VOLODYMYR ISHCHENKO: I mean, yeah, of course, it’s a major impact, and the wheat export is one of them. And it could touch specifically the Global South countries, specifically in Africa. Some African countries, they import more than half of the wheat from Ukraine and Russia, so that that could be a serious problem of hunger in other parts of the world. But also we see that the energy prices went up. And now Russia is also negotiating that he would trade — they would trade oil and gas, not for dollars but for other currencies, Chinese or Russian. So, I mean, that’s a major impact on the whole world, that we should indeed compare with the impacts of the 1973 crisis or, like, God forbid, the crisis during the First World War or the Second World War.
AMY GOODMAN: Volodymyr, can you explain Mariupol’s significance for Russia, why they are so interested in crushing the southern port city? Explain for people outside of Ukraine why the south is so significant. And also, have you been surprised by the resistance in other places, like in Kherson?
VOLODYMYR ISHCHENKO: Mariupol, my understanding is that Mariupol is significant for primarily as the — because it’s the last piece of a route that could connect Crimea to the kind of like mainland Russia. So, now the only direct way between Russia and Crimea is actually the Crimean Bridge, that connects a small strait between Crimean Peninsula and the Russian territory. If they take Mariupol, that would allow a kind of like mainland route between Russia and Crimea. So, I think this is the — well, at least one of the most important reasons why they need it.
And yeah, in Kherson and in other occupied cities, we see the quite significant unarmed resistance, rallies in support of Ukraine of two, like 3,000 people in Kherson, for example. And, I mean, of course, that’s inspiring for the people who fight for Ukraine now. And it’s also like — it shows that there are people who are quite brave, because initially Russians were ignoring those rallies, but now they’re starting to repress them, as we see from the videos. But also, we should understand that 2,000 or 3,000 people rallying in Kherson, which is a city of 300,000 residents, that means that most of the population is passive, either from here, either from sitting and waiting what will happen. And that, yeah, it doesn’t allow to say that, like, the whole city is like rebelling against Russians. But nevertheless, that’s — nevertheless, it’s quite significant, and we should also follow. And if the occupation would continue, it’s quite possible that those rallies would only grow in size.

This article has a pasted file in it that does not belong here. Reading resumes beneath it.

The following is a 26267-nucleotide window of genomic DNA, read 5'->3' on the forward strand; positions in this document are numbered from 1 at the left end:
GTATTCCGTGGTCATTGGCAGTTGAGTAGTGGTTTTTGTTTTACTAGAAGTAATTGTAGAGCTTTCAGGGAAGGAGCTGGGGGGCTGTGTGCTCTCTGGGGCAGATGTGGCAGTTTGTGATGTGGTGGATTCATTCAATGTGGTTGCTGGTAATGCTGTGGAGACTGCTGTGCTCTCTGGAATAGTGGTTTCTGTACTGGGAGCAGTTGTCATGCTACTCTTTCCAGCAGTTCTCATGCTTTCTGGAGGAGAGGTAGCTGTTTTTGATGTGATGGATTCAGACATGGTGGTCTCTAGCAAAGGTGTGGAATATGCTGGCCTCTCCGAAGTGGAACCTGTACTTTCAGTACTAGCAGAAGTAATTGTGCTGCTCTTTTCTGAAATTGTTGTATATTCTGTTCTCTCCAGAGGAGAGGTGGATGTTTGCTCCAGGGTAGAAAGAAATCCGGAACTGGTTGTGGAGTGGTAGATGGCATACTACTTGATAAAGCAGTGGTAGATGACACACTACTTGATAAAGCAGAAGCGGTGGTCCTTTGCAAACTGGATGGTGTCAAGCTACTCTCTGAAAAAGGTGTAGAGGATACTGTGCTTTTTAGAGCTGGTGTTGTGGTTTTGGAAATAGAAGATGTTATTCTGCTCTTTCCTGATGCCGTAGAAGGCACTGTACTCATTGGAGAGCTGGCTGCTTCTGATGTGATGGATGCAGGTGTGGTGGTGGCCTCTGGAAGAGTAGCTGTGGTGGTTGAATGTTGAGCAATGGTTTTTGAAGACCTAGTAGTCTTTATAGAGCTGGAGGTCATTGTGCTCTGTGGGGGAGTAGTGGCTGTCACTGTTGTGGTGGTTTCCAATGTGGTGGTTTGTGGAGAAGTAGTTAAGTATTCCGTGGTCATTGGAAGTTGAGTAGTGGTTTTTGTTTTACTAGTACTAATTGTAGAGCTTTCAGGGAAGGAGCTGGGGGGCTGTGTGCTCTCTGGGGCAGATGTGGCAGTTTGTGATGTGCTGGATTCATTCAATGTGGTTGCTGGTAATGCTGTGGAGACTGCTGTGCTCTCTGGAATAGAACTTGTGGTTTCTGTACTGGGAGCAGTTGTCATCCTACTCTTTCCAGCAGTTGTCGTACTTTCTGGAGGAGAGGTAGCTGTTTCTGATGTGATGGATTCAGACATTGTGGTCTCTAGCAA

AMY GOODMAN: And finally, as we wrap up, is there something you feel the U.S., in particular, can do? And what do you see is the scenario playing out from here on in?
VOLODYMYR ISHCHENKO: I mean, the U.S. could do many things. They could contribute a lot, even to not allow this war to happen. If they knew about this invasion, as they were starting to leak to the press, I believe, even in October, so why they didn’t stop it? Why did they not negotiate with Putin more actively? I mean, now the war is going on. Now what could end it quickly would be a rapid peace settlement that would be signed on some compromise conditions between Ukraine and Russia. U.S. should contribute to this, I believe.
AMY GOODMAN: By doing what?
VOLODYMYR ISHCHENKO: I don’t know. But U.S. is a powerful state. I mean, they have a lot of leverage.
AMY GOODMAN: Well, Volodymyr Ishchenko, I want to thank you for being with us, Ukrainian sociologist, research associate at the Institute for East European Studies at the Free University of Berlin. We’ll link to your pieces, your new opinion piece at Al Jazeera, “Why did Ukraine suspend 11 'pro-Russia' parties?” as well as other pieces that you have written.
This is Democracy Now! To see Part 1 of our conversation, go to democracynow.org. I’m Amy Goodman, with Juan González. Thanks so much for joining us.